(Below is the sculpture series: The Many Faces of Margaret Thatcher.)

If the museum was your only exposure to Matisse, you might think he was a bit crap, because it's full of his practice works - the stuff he created on the way to being sublime.

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Wednesday 31 July 2013

Viva la di'France

A French road and a French footpath are more or less the same thing.

One has mainly cars and the other mainly pedestrians, but that's mostly a matter of convenience and relative sizes.

After less than a week here, it's no longer a surprise when a Vespa jumps the curb beside me to overtake some jammed cars. And cars will also use the footpaths with aplomb, should the driver need to pick up some dry cleaning, or just stop for a chat about the cigar stink that clings to his jackets.

(This is true: today I watched the local dry cleaner enjoying a stogie in his doorway, smoke drifting back to hang around inside his shop.)

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Saturday 27 July 2013

Hobart to Nice

I'm on holiday. A long break overseas - landing in France, driving into Germany, then flying home via Thailand.

Getting here meant 30 hours in transit with a three year old. He did pretty well, though there's a certain level of exhausting paranoia necessary when you take an adventurous child through an international airport.

We spent a few hours in Dubai airport, which appears to be a massive duty free shop designed by someone with far too much money.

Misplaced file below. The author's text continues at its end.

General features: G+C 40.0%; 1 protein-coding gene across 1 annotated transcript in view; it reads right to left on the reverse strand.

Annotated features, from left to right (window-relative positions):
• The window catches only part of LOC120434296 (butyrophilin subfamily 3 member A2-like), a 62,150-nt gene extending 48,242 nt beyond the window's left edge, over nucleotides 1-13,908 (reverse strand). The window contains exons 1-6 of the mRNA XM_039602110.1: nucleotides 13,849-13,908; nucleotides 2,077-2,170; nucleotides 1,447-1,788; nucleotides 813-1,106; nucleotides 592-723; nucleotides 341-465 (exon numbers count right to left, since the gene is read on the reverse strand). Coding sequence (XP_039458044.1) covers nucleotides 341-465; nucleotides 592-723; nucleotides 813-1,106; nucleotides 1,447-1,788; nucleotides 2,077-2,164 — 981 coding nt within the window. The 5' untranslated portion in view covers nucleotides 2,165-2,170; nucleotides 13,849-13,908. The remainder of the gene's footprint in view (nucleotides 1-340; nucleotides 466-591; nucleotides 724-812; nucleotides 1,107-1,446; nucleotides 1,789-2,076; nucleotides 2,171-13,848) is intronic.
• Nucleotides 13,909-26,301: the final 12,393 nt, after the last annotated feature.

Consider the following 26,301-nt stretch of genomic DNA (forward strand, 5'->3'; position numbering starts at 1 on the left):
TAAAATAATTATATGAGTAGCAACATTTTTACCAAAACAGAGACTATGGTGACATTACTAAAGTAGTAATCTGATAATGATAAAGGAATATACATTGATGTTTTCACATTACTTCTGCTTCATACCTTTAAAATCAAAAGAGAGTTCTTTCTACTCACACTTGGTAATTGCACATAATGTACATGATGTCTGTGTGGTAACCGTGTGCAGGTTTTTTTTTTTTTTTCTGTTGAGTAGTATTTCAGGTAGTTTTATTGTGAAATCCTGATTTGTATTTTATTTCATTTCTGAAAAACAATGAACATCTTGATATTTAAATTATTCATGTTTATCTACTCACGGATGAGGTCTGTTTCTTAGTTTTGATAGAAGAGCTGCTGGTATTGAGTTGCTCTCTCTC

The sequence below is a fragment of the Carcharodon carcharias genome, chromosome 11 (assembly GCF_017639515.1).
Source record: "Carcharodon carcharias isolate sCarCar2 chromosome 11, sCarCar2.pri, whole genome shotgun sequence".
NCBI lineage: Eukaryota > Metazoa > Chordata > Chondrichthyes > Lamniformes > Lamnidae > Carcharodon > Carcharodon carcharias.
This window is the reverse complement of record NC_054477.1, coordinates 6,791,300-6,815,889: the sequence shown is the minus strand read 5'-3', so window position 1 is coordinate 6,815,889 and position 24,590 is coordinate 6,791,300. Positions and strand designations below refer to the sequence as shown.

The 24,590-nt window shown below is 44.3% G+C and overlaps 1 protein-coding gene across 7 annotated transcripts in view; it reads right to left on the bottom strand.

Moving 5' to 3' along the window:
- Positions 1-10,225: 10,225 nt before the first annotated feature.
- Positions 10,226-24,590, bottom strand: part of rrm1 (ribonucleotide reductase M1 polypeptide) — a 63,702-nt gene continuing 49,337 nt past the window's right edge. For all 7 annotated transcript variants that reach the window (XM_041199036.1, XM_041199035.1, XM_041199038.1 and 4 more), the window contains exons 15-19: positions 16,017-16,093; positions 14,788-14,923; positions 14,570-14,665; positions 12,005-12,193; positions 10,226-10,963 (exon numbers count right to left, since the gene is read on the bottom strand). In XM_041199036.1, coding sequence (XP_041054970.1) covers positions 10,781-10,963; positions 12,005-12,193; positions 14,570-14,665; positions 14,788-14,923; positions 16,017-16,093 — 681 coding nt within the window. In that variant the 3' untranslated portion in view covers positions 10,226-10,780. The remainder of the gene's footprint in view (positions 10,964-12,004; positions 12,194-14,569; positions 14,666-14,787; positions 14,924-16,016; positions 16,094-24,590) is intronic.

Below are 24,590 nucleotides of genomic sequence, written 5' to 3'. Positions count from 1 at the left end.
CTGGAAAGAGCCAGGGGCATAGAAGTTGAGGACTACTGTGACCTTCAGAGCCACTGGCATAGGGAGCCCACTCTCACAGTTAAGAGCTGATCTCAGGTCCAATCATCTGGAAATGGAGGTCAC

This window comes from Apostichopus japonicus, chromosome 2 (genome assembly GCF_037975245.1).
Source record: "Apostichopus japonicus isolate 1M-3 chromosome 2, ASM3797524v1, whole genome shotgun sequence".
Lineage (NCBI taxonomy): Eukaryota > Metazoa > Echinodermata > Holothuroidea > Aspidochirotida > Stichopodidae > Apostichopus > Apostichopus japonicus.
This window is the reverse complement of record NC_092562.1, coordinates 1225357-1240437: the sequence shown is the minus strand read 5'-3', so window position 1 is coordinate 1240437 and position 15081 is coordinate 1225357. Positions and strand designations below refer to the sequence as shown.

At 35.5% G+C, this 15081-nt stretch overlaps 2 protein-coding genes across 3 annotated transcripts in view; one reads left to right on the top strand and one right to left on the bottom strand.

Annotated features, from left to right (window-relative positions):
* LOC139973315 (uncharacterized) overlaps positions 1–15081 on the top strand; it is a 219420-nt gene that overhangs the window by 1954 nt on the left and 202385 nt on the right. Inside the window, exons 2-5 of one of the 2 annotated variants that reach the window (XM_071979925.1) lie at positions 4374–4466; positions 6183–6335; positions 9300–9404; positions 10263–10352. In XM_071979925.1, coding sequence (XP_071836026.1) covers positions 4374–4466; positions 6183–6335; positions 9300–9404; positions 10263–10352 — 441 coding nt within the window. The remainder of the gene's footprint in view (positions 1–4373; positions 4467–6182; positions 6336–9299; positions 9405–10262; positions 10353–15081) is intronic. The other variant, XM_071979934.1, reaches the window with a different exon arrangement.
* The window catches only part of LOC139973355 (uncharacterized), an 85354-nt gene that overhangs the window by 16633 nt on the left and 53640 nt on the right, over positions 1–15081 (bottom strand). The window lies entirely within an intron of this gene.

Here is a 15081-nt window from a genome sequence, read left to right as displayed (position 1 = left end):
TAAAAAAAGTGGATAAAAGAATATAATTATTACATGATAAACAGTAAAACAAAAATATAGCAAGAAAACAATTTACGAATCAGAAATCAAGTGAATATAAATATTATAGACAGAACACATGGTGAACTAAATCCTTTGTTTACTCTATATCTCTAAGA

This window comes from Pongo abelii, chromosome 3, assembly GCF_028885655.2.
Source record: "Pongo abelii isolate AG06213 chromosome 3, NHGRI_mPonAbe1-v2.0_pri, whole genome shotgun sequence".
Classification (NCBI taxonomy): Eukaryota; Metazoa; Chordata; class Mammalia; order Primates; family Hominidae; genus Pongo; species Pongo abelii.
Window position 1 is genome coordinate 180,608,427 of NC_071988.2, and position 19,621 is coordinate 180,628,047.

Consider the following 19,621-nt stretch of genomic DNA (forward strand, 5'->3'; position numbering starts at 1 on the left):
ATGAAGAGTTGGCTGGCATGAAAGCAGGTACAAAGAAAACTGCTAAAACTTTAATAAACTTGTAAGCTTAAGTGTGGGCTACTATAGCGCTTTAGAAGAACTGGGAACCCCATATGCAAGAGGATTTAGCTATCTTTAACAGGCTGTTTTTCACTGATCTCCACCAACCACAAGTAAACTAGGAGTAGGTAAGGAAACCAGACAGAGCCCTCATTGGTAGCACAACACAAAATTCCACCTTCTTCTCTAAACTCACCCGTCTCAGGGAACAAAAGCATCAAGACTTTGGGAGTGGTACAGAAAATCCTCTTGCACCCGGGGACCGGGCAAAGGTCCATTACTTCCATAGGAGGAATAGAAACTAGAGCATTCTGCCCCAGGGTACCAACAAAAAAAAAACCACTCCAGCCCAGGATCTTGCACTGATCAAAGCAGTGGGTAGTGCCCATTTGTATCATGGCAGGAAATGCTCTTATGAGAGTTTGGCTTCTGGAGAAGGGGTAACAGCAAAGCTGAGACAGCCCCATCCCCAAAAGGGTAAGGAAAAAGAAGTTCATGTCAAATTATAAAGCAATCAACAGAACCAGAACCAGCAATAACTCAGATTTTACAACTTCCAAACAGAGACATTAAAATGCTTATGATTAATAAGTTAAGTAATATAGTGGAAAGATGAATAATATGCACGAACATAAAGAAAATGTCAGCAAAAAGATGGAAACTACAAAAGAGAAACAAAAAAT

This is a stone waterfall / fountain, next to the main elevator bank in the 'A' terminal. You can see the curving roof overhead - from outside, the whole building appears to be a tube lying in its side.

And outside it's over 40 degrees and muggy as hell. The minute it took to climb from the bus into the plane convinced me that I really didn't want to live there.

But we finally landed in Nice, which is a gorgeous French seaside city.

Nice used to be Italian and it still has that shabby-chic Italian feel to it. The buildings are all beautiful, painted in lovely colours, but perhaps they're about due for a new coat?

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Tuesday 18 June 2013

Commercial demos

I spent the first decade of my career in commercial radio, doing just about everything that a radio station has to offer.

But I spent most of it being a copywriter - writing ads as a part of each station's sales team.

I did this in Canberra at FM104.7 / 2CA and then at Canberra FM.

After that I moved to Sydney, becoming Creative Director at 2WS and then later at Triple-M.

It's a fun job! You talk to local businesses, get a feel for what they want to communicate, and try to write something memorable about them to go on the radio in 90 words or less.

If you're lucky (as I mostly was) you work with clever audio production bods and voice-over people, who help you bring the ideas to life.

I thought I'd share my copywriting demo with you. These ads aren't necessarily all award-winners or the most perfect sales tools, but they're probably the ones I had the most fun making.

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Sunday 16 June 2013

Dark Mofo beaming up

Let me lay this out for you...

MONA is the Museum of Old and New Art, a wacky new museum here in Hobart.

MONA FOMA is the MONA Festival of Old and New Art, an annual arts fest which happens here each January.  This is usually shortened to Mofo.

And Dark Mofo is the brand new mid-winter arts festival they've just launched last week.

Got that?

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Thursday 16 May 2013

Singing in the train

So I'm riding Queensland Rail when something odd starts to happen. I think my Twitter reaction captures it best.